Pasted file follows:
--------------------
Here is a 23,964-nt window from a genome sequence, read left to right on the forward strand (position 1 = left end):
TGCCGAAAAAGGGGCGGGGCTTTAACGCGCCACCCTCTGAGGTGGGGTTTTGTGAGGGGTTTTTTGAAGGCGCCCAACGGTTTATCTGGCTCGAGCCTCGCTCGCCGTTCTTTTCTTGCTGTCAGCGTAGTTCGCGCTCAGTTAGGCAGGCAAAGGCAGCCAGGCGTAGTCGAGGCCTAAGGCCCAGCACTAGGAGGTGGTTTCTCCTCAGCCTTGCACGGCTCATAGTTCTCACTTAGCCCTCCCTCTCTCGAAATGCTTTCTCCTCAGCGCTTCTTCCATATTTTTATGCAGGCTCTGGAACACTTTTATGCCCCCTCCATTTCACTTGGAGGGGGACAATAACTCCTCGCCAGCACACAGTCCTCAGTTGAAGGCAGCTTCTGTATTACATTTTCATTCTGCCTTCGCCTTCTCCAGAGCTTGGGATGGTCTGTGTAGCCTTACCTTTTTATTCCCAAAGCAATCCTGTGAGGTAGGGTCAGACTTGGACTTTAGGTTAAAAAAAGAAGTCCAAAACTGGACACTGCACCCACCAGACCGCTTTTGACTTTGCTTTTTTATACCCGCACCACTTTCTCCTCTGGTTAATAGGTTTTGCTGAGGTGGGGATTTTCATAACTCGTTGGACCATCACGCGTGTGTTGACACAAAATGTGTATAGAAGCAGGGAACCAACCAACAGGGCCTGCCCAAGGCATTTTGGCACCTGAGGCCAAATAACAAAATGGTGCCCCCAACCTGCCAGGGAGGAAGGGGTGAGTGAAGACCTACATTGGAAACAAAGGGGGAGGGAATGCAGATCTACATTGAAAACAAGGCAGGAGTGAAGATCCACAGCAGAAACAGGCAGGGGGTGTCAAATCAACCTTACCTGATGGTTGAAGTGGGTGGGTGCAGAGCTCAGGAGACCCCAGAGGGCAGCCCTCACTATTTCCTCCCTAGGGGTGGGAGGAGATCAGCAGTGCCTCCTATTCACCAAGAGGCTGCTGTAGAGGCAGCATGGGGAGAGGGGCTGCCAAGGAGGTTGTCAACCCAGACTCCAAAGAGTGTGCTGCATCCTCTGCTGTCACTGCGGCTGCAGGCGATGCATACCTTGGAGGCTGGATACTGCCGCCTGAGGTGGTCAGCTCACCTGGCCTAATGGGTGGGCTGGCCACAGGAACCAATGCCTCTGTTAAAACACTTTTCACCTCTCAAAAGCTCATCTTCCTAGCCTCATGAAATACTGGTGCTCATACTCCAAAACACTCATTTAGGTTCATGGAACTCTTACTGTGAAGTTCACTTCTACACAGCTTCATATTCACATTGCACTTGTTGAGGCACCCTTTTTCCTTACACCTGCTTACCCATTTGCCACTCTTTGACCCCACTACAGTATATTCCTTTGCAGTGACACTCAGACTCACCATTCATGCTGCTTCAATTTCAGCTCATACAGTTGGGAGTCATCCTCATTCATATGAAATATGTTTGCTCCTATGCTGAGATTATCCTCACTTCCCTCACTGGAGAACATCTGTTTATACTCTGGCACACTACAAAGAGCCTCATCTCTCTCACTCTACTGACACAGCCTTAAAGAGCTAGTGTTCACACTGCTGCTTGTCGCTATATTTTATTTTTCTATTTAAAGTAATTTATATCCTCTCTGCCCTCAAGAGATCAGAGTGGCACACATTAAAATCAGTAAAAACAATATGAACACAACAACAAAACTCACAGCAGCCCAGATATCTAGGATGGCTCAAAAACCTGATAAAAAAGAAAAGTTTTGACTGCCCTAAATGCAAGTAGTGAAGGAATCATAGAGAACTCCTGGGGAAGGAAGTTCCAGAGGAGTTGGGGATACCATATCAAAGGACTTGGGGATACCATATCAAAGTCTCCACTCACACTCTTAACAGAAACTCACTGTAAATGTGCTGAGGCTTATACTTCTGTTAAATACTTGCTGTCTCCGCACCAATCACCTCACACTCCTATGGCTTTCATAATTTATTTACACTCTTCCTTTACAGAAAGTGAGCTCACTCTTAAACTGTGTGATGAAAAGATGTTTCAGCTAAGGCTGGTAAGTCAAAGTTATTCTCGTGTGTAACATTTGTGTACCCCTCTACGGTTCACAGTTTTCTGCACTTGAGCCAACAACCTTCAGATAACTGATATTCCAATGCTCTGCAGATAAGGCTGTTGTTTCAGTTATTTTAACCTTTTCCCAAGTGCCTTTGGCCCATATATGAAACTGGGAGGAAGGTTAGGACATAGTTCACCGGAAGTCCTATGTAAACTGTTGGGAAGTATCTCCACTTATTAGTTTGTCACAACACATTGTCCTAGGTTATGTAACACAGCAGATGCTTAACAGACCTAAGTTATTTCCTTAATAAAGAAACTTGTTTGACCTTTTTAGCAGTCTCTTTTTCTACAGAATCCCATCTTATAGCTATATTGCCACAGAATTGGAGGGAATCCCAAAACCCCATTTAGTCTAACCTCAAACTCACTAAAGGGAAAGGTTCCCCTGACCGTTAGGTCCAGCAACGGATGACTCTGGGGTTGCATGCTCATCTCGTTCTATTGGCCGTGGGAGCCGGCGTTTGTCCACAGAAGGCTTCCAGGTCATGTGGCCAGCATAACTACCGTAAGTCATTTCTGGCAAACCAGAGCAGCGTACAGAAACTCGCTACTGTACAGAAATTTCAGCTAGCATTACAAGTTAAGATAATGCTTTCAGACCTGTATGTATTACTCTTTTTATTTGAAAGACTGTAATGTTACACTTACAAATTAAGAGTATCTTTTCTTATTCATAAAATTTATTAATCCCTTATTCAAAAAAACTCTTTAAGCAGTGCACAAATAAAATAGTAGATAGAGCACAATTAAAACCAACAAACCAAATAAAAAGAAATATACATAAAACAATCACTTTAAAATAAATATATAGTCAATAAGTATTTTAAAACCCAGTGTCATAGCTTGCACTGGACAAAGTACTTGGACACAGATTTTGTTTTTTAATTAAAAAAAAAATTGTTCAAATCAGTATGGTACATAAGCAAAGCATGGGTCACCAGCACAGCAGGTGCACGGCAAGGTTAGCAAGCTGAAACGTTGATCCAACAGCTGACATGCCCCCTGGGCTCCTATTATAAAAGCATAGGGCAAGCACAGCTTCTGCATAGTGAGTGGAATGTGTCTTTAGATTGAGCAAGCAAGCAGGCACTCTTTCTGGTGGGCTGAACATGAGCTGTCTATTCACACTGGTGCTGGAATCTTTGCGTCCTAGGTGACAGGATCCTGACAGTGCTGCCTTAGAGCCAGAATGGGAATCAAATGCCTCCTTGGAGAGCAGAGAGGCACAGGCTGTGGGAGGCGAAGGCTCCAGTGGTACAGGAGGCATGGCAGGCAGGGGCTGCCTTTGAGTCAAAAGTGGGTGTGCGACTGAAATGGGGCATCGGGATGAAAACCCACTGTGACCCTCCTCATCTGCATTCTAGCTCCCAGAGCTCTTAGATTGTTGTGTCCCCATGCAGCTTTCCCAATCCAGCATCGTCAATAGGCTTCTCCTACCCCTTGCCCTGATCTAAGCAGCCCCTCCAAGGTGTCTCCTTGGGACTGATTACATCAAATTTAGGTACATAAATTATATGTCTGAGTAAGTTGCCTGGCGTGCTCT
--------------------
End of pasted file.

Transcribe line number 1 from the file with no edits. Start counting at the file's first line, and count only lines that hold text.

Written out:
Here is a 23,964-nt window from a genome sequence, read left to right on the forward strand (position 1 = left end):